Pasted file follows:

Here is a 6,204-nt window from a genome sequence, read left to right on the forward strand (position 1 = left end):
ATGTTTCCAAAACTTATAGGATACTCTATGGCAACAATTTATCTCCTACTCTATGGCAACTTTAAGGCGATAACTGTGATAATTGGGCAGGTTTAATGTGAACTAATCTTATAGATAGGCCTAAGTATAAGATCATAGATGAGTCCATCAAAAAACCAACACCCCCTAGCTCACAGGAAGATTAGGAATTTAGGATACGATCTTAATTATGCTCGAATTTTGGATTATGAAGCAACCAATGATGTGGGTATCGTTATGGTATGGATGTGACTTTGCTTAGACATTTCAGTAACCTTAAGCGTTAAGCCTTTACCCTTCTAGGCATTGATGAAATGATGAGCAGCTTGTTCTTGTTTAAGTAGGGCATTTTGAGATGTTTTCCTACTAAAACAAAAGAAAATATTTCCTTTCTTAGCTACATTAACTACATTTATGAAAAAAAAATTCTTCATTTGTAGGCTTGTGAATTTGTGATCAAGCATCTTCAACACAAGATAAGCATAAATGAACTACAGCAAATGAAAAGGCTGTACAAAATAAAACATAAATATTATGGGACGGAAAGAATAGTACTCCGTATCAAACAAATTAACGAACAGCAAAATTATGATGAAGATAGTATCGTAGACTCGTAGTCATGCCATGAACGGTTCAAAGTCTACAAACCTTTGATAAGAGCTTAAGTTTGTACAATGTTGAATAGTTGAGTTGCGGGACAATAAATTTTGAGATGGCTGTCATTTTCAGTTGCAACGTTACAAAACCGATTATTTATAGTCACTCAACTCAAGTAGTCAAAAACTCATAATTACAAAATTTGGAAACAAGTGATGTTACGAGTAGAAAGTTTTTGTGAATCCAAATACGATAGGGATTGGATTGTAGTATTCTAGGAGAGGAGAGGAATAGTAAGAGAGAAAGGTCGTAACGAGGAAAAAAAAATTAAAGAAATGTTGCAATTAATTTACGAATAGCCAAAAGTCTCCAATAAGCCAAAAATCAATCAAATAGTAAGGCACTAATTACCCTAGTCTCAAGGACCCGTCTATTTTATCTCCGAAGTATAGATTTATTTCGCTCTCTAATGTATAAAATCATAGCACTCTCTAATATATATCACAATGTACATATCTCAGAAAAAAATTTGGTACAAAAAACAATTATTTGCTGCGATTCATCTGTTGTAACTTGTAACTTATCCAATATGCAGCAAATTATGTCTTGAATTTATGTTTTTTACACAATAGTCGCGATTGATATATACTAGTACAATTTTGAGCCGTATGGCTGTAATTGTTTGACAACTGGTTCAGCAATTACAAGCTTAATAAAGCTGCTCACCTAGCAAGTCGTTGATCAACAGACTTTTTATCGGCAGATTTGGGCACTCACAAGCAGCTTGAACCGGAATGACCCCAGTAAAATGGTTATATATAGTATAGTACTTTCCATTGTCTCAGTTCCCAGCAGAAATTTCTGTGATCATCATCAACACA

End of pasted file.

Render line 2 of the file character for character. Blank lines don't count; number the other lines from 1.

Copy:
ATGTTTCCAAAACTTATAGGATACTCTATGGCAACAATTTATCTCCTACTCTATGGCAACTTTAAGGCGATAACTGTGATAATTGGGCAGGTTTAATGTGAACTAATCTTATAGATAGGCCTAAGTATAAGATCATAGATGAGTCCATCAAAAAACCAACACCCCCTAGCTCACAGGAAGATTAGGAATTTAGGATACGATCTTAATTATGCTCGAATTTTGGATTATGAAGCAACCAATGATGTGGGTATCGTTATGGTATGGATGTGACTTTGCTTAGACATTTCAGTAACCTTAAGCGTTAAGCCTTTACCCTTCTAGGCATTGATGAAATGATGAGCAGCTTGTTCTTGTTTAAGTAGGGCATTTTGAGATGTTTTCCTACTAAAACAAAAGAAAATATTTCCTTTCTTAGCTACATTAACTACATTTATGAAAAAAAAATTCTTCATTTGTAGGCTTGTGAATTTGTGATCAAGCATCTTCAACACAAGATAAGCATAAATGAACTACAGCAAATGAAAAGGCTGTACAAAATAAAACATAAATATTATGGGACGGAAAGAATAGTACTCCGTATCAAACAAATTAACGAACAGCAAAATTATGATGAAGATAGTATCGTAGACTCGTAGTCATGCCATGAACGGTTCAAAGTCTACAAACCTTTGATAAGAGCTTAAGTTTGTACAATGTTGAATAGTTGAGTTGCGGGACAATAAATTTTGAGATGGCTGTCATTTTCAGTTGCAACGTTACAAAACCGATTATTTATAGTCACTCAACTCAAGTAGTCAAAAACTCATAATTACAAAATTTGGAAACAAGTGATGTTACGAGTAGAAAGTTTTTGTGAATCCAAATACGATAGGGATTGGATTGTAGTATTCTAGGAGAGGAGAGGAATAGTAAGAGAGAAAGGTCGTAACGAGGAAAAAAAAATTAAAGAAATGTTGCAATTAATTTACGAATAGCCAAAAGTCTCCAATAAGCCAAAAATCAATCAAATAGTAAGGCACTAATTACCCTAGTCTCAAGGACCCGTCTATTTTATCTCCGAAGTATAGATTTATTTCGCTCTCTAATGTATAAAATCATAGCACTCTCTAATATATATCACAATGTACATATCTCAGAAAAAAATTTGGTACAAAAAACAATTATTTGCTGCGATTCATCTGTTGTAACTTGTAACTTATCCAATATGCAGCAAATTATGTCTTGAATTTATGTTTTTTACACAATAGTCGCGATTGATATATACTAGTACAATTTTGAGCCGTATGGCTGTAATTGTTTGACAACTGGTTCAGCAATTACAAGCTTAATAAAGCTGCTCACCTAGCAAGTCGTTGATCAACAGACTTTTTATCGGCAGATTTGGGCACTCACAAGCAGCTTGAACCGGAATGACCCCAGTAAAATGGTTATATATAGTATAGTACTTTCCATTGTCTCAGTTCCCAGCAGAAATTTCTGTGATCATCATCAACACA